# Probability of finding a short sequence within a longer one

Suppose there is a sequence of symbols, each of which is independently chosen from k possibilities with probability 1/k. How can I evaluate the probability that a shorter sequence appears within such a sequence of length n?

For example, if a sequence of 100 digits (each of which is one of 0,1,2,…, 9) is generated at random with each digit equally likely to occur, what is the probability that somewhere in that sequence the digits “12345” appear, in that order?

If your sequence of length n appears once out of N possible symbols, there are (N-n) other numbers, and your sequence can appear starting in position 1 to (N-n).

So if N=100, n=5, for sequence 12345:

The sequence could be at position 1 followed by 95 other random numbers, this gives 10^95 possibilities.

Or in position 2, with 1 random number before and 94 after.

Up to position 95. So there are 95*10^95 ways of picking the sequence out of 10^100 possible sequences.

Or (n-n)*k^(N-n) / k^N.

But my combinatorics is rusty. Shouldn’t you be doing your own homework? Anyway this doesn’t account for multiple sequences.

Hmm, make that (since the last sequnce is in position #96… N-n+1)

(N-n+1)*k^(N-n) / k^N.

Until someone smarter comes along.

This isn’t homework, it’s just a problem I came up with. Originally I was trying to figure out the probability that a given length of random DNA has a stop codon, and this is just a generalization of that problem. As a related question, how could one calculate the expected distance between occurrences of the short sequence?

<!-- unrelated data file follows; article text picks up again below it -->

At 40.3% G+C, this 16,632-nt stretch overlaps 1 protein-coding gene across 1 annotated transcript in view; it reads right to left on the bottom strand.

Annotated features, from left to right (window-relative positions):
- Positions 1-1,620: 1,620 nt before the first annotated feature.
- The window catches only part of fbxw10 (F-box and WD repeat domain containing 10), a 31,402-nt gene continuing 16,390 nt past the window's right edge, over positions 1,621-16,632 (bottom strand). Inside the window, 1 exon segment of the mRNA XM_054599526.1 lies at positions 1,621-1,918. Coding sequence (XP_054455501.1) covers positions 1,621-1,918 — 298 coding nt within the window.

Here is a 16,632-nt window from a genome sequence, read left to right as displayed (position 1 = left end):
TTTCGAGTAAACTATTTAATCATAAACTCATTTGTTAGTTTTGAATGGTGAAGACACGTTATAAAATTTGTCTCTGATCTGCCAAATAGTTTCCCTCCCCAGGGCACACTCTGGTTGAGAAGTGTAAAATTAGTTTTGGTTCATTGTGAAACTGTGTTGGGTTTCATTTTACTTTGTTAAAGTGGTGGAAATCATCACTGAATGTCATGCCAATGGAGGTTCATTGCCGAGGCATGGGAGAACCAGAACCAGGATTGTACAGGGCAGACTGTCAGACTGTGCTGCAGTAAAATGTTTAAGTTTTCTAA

The substring s=“12345” you chose has the nice property that it has no “self-overlaps”: i.e., none of its suffixes are the same as its prefixes. This means that in a string of length n there can never be more than floor(n/5) occurrences of s. (Contrast this with the string “12121”, for example, or “11111” for the extreme case.) This makes the counting easier. (The analysis below requires modifications for overlappable strings.)

For such a non-overlapping string s, of length m, in an alphabet of size k, let N(n) be the number of strings of length n which contain no instances of s. (This is the number you want.) Now we can write a difference equation for N(n):
N(n) = kN(n-1) - N(n-m) .
(Consider all kN(n-1) strings of length n containing no instances of s in the first n-1 characters. Clearly this set contains all of the strings we’re interested in; but it also contains some strings with s occurring at the end: namely, all of the N(n-m) strings of length n-m with string s postfixed.) Of course, we have the “initial” conditions N(n) = k[sup]n[/sup], for n<m.

The difference equation is straightforwardly reduced to a polynomial of degree m; for large m, finding analytic solutions will probably be nontrivial.

The expected length of a string with no occurrences of s except for one at the very end is just k[sup]-m[/sup], so the expected distance between occurrences of s (not counting the characters of s) should be k[sup]m[/sup]-m.